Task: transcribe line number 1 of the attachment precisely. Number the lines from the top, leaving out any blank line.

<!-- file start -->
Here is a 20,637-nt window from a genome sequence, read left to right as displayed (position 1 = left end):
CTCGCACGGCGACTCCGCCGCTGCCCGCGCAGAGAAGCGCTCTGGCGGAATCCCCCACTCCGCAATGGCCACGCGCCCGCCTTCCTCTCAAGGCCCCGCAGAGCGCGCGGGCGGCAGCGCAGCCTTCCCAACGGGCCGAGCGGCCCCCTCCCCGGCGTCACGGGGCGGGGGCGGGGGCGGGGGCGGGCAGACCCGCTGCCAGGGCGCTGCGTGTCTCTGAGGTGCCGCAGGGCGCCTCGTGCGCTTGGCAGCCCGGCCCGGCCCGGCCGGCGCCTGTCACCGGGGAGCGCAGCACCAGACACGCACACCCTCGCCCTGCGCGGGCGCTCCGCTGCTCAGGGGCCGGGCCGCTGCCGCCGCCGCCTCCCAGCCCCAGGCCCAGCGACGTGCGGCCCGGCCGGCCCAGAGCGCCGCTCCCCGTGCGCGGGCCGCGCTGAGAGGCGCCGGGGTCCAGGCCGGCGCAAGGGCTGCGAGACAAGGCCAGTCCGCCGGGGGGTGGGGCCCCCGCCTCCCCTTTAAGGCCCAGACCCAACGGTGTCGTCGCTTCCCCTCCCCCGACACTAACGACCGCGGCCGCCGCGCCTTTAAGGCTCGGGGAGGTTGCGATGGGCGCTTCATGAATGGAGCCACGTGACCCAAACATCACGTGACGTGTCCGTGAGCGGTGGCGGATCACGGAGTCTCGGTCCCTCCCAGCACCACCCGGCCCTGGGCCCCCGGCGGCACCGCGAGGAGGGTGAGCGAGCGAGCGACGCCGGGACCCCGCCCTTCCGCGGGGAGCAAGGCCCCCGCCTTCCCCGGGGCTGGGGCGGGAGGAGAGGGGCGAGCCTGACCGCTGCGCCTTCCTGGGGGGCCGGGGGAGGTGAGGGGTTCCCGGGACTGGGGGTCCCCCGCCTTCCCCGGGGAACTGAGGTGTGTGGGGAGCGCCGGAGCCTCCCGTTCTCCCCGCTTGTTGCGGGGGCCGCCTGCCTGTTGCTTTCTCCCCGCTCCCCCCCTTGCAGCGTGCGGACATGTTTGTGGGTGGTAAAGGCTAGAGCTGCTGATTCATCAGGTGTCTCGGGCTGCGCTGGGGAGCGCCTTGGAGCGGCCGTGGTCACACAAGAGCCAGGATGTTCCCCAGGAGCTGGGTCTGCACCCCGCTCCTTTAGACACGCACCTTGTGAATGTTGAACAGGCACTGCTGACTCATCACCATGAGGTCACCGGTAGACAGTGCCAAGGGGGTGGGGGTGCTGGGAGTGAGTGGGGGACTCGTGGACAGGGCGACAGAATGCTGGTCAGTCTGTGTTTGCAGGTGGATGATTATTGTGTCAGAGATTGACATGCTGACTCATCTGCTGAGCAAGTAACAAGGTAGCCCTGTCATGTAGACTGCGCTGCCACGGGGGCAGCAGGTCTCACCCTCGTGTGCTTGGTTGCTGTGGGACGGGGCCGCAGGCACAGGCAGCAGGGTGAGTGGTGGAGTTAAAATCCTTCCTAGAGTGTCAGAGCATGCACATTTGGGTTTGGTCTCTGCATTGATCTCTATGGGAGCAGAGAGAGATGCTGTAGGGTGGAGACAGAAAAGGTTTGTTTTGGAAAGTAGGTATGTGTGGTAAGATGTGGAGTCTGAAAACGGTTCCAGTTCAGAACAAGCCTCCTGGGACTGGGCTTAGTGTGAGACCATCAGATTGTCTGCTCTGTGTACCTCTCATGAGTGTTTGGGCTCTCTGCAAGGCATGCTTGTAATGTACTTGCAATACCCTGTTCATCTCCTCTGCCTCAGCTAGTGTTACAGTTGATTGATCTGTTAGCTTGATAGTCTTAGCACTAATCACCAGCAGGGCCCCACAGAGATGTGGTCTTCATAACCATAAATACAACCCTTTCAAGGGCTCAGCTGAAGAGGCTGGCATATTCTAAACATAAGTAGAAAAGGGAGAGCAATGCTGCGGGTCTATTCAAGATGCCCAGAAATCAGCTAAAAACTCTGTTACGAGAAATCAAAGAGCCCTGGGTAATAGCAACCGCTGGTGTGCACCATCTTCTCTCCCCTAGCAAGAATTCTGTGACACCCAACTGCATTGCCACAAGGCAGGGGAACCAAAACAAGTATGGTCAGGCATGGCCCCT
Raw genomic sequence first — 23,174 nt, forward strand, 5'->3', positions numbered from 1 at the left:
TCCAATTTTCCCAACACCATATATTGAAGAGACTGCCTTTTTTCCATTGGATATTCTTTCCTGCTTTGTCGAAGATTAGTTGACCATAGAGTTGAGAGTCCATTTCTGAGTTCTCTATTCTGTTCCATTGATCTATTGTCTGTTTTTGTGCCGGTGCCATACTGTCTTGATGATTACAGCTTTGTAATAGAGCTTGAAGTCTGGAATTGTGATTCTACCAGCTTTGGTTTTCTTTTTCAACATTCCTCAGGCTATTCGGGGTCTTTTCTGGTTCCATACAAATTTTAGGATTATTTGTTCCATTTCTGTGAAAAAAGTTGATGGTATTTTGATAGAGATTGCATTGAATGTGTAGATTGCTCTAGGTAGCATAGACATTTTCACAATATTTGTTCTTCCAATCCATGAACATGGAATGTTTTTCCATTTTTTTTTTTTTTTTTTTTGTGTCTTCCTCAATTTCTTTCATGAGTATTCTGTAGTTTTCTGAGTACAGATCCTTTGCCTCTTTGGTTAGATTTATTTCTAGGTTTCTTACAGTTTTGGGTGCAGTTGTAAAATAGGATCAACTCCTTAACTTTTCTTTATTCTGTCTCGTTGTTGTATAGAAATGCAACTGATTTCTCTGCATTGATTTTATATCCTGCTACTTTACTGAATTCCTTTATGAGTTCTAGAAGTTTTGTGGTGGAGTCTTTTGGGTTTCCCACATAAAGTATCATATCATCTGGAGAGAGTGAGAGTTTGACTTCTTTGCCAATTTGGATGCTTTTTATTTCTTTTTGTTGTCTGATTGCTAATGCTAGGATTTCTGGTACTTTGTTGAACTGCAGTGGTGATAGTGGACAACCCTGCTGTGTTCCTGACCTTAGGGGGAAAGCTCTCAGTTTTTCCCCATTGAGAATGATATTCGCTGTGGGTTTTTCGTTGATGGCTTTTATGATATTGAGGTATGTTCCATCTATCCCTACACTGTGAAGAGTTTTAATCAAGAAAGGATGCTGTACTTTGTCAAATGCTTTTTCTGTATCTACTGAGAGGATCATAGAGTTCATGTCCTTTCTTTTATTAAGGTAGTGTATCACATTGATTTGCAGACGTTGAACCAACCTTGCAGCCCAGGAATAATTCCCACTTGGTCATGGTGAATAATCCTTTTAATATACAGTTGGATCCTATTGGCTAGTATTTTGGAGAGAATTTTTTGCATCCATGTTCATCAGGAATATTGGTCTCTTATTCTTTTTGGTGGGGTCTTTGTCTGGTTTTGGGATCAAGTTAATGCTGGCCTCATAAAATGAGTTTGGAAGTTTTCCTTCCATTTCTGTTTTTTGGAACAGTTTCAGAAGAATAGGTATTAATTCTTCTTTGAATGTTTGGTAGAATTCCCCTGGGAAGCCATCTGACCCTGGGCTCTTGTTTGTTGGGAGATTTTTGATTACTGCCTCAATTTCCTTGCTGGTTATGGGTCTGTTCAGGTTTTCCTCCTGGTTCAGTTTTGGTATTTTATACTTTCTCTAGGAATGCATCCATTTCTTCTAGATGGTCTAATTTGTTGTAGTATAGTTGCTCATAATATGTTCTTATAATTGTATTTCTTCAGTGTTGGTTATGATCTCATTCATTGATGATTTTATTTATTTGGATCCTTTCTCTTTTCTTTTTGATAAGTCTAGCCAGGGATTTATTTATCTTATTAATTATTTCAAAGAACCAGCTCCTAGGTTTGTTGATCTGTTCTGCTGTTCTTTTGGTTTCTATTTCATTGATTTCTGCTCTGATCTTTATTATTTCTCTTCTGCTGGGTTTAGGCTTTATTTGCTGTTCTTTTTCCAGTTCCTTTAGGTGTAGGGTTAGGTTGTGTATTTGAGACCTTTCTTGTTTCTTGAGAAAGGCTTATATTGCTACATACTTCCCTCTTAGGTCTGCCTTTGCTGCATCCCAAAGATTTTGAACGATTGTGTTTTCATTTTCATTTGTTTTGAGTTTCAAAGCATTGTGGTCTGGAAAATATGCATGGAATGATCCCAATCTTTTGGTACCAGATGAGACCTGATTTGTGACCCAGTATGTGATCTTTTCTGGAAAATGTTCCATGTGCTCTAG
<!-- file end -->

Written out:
Here is a 20,637-nt window from a genome sequence, read left to right as displayed (position 1 = left end):